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Venezuela Could Lose Its Most-Prized Oil Asset Citgo 

The U.S. Supreme Court justices declined on Monday to review a federal court’s ruling that had allowed Canadian miner Crystallex to take over shares of U.S. refiner Citgo in compensation for US$1.4 billion for the expropriation of assets in Venezuela.  

U.S. refiner Citgo is the crown jewel in the holdings of Venezuela’s state oil firm PDVSA, but the rejection of the Supreme Court to hear Venezuela’s arguments for appeal of the previous ruling could mean that Venezuela is now even closer to losing control over Citgo than before, according to Bloomberg.

Citgo Petroleum Corp is one of the largest oil refineries in the United States. Its current operations are managed by two dueling boards of directors—one appointed by Nicolas Maduro and one appointed by Juan Guaidó—the opposition leader recognized as the legitimate president by the U.S. and 50 other countries – and both are digging in over the power struggle for Venezuela’s U.S.-based refinery that rakes in US$30 billion in revenue. 

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In the summer of 2019, a U.S. federal appeals court rejected PDVSA’s appeal to knock down an earlier court order that allowed Crystallex to take over Citgo shares in compensation for US$1.4 billion for the expropriation of assets in Venezuela.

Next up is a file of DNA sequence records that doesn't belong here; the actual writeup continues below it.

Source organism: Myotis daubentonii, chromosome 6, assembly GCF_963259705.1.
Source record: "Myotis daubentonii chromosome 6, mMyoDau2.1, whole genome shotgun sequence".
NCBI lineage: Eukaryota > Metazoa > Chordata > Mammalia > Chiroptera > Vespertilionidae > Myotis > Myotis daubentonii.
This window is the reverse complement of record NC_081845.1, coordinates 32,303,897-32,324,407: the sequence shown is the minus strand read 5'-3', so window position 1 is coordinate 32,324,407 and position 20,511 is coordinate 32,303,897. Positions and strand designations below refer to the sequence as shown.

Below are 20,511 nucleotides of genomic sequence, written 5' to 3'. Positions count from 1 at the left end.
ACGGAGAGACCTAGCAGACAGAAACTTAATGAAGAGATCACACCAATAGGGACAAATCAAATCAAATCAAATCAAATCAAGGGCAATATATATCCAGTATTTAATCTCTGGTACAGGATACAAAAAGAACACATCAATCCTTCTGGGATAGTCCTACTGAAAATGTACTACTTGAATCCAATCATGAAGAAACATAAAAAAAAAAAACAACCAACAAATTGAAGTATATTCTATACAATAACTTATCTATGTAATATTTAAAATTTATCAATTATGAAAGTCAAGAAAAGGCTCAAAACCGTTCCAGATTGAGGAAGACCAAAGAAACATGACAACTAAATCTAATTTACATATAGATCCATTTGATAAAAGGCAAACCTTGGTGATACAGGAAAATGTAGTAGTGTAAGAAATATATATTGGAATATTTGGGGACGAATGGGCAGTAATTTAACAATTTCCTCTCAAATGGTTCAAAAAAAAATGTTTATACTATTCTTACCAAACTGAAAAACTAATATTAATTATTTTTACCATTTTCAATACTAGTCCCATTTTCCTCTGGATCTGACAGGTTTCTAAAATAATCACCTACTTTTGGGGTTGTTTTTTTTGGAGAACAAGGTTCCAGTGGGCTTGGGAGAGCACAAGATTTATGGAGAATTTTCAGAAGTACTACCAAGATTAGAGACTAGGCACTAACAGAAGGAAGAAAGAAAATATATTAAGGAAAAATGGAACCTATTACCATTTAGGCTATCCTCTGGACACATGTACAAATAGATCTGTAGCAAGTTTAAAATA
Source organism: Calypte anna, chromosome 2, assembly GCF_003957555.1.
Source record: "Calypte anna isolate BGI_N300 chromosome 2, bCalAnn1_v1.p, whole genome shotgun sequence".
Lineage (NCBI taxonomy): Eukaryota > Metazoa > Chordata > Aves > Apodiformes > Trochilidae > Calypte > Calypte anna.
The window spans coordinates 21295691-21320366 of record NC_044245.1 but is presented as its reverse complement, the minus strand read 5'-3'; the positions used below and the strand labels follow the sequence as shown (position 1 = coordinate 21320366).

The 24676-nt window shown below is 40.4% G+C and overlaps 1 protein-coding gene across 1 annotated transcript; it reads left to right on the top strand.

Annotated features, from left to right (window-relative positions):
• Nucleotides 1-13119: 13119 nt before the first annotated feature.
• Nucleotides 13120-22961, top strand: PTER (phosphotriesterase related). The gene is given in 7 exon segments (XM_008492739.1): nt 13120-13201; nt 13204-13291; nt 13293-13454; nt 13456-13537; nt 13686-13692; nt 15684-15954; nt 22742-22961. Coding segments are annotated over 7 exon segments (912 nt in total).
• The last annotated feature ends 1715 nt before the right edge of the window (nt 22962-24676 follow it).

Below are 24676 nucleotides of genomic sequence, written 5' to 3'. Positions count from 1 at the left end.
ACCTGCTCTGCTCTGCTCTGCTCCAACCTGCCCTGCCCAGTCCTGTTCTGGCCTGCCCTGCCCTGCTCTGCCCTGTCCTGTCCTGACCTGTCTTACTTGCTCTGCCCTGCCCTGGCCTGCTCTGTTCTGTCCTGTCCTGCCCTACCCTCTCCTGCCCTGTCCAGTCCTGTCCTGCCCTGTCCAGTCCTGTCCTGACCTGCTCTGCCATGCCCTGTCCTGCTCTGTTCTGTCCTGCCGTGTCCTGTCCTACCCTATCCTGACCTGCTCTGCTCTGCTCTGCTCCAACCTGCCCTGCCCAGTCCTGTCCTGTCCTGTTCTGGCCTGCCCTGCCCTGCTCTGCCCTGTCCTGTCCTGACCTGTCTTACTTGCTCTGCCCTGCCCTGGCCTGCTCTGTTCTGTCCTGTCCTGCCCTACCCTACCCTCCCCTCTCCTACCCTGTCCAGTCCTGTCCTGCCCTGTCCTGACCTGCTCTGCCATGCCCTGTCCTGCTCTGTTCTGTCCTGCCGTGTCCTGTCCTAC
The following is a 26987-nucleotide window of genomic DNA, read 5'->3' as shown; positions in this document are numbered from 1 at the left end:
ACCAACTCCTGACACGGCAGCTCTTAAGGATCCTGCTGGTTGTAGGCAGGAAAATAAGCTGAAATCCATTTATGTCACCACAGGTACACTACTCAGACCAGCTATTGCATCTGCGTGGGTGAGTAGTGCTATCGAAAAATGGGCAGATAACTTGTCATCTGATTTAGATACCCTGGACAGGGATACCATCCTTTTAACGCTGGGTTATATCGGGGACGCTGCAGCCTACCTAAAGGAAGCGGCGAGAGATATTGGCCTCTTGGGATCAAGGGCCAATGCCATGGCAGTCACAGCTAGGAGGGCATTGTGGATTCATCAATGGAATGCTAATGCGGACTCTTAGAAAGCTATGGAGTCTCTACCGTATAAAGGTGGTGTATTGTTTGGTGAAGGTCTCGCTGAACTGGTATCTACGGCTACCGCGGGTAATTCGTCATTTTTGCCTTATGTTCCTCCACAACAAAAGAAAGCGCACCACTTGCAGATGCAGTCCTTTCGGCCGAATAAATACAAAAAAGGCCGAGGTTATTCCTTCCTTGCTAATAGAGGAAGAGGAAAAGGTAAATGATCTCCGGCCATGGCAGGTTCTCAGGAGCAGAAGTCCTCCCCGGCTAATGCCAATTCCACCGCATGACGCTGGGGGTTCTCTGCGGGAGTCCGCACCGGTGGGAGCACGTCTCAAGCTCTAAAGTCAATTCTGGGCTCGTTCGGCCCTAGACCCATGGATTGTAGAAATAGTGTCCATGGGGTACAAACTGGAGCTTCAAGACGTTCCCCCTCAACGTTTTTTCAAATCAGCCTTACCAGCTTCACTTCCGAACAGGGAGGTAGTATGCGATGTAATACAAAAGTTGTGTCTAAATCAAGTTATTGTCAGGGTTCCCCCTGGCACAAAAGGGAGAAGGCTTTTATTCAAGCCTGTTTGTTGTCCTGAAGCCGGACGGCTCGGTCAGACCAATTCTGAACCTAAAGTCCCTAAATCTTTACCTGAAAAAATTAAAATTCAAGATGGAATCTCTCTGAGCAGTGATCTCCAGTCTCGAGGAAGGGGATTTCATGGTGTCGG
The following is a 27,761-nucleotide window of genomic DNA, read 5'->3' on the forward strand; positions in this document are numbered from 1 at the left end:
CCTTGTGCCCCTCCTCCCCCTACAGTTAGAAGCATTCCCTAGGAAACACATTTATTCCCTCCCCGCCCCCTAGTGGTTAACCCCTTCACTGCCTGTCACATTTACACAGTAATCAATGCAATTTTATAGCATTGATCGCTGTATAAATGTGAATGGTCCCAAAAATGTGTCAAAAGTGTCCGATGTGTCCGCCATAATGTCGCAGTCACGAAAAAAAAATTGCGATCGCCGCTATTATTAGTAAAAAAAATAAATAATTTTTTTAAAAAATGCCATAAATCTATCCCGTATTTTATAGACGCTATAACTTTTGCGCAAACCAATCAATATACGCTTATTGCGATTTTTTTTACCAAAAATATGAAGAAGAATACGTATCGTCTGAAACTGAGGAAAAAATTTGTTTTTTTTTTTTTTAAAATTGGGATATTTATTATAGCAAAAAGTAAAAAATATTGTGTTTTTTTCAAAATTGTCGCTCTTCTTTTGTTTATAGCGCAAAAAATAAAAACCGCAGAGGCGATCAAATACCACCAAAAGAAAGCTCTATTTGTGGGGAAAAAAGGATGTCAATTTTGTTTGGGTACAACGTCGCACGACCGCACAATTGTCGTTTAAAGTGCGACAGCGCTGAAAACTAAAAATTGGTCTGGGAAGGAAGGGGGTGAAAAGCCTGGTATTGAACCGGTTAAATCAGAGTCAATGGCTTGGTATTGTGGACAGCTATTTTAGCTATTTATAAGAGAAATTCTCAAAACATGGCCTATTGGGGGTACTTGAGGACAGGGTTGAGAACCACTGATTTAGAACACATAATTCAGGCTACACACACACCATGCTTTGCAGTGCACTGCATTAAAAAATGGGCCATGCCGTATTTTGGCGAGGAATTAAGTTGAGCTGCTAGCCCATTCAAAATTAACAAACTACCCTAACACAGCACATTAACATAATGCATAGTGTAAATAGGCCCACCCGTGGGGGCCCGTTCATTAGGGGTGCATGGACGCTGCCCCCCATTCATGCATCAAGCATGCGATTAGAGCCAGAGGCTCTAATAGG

Venezuela has long argued that Citgo should be immune from the billions in debt that Venezuela has accrued on the grounds that they are two separate entities, but U.S. courts disagree, ruling that PDVSA and Citgo’s U.S.-based parent company PDV Holding did not show adequate separation from the Venezuelan government, which has accrued billions in debt with multiple parties.

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The Republic of Venezuela had appealed at the U.S. Supreme Court the Third Circuit court’s decision from last year to allow Crystallex to claim its compensation, saying that the seizing of Citgo shares would be a conflict under federal sovereign immunity law.

Still, Crystallex would need a U.S. sanctions waiver to execute its claim, an adviser for Juan Guaidó told Reuters last year after the court allowed it to proceed with claiming its compensation award.

By Tsvetana Paraskova for Oilprice.com

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